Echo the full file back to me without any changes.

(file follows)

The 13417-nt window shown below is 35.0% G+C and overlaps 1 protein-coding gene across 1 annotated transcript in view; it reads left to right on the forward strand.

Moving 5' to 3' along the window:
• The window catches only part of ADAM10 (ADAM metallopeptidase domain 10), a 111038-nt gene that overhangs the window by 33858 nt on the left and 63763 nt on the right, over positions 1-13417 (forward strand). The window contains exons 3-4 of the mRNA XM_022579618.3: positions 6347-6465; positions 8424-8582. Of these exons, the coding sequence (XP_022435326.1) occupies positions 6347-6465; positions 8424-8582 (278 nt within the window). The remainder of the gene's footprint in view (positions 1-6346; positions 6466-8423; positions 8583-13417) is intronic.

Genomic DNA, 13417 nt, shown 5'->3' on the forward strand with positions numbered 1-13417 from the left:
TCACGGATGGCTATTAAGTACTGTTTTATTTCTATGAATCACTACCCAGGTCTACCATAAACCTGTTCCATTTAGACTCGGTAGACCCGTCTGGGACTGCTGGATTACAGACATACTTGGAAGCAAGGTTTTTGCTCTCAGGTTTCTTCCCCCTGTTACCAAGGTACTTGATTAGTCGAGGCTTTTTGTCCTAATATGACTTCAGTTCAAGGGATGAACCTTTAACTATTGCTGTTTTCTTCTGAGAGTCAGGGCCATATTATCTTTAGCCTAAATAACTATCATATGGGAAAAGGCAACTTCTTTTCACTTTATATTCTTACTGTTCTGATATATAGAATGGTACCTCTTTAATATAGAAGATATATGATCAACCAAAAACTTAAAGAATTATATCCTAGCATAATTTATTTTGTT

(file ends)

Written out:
The 13417-nt window shown below is 35.0% G+C and overlaps 1 protein-coding gene across 1 annotated transcript in view; it reads left to right on the forward strand.

Moving 5' to 3' along the window:
• The window catches only part of ADAM10 (ADAM metallopeptidase domain 10), a 111038-nt gene that overhangs the window by 33858 nt on the left and 63763 nt on the right, over positions 1-13417 (forward strand). The window contains exons 3-4 of the mRNA XM_022579618.3: positions 6347-6465; positions 8424-8582. Of these exons, the coding sequence (XP_022435326.1) occupies positions 6347-6465; positions 8424-8582 (278 nt within the window). The remainder of the gene's footprint in view (positions 1-6346; positions 6466-8423; positions 8583-13417) is intronic.

Genomic DNA, 13417 nt, shown 5'->3' on the forward strand with positions numbered 1-13417 from the left:
TCACGGATGGCTATTAAGTACTGTTTTATTTCTATGAATCACTACCCAGGTCTACCATAAACCTGTTCCATTTAGACTCGGTAGACCCGTCTGGGACTGCTGGATTACAGACATACTTGGAAGCAAGGTTTTTGCTCTCAGGTTTCTTCCCCCTGTTACCAAGGTACTTGATTAGTCGAGGCTTTTTGTCCTAATATGACTTCAGTTCAAGGGATGAACCTTTAACTATTGCTGTTTTCTTCTGAGAGTCAGGGCCATATTATCTTTAGCCTAAATAACTATCATATGGGAAAAGGCAACTTCTTTTCACTTTATATTCTTACTGTTCTGATATATAGAATGGTACCTCTTTAATATAGAAGATATATGATCAACCAAAAACTTAAAGAATTATATCCTAGCATAATTTATTTTGTT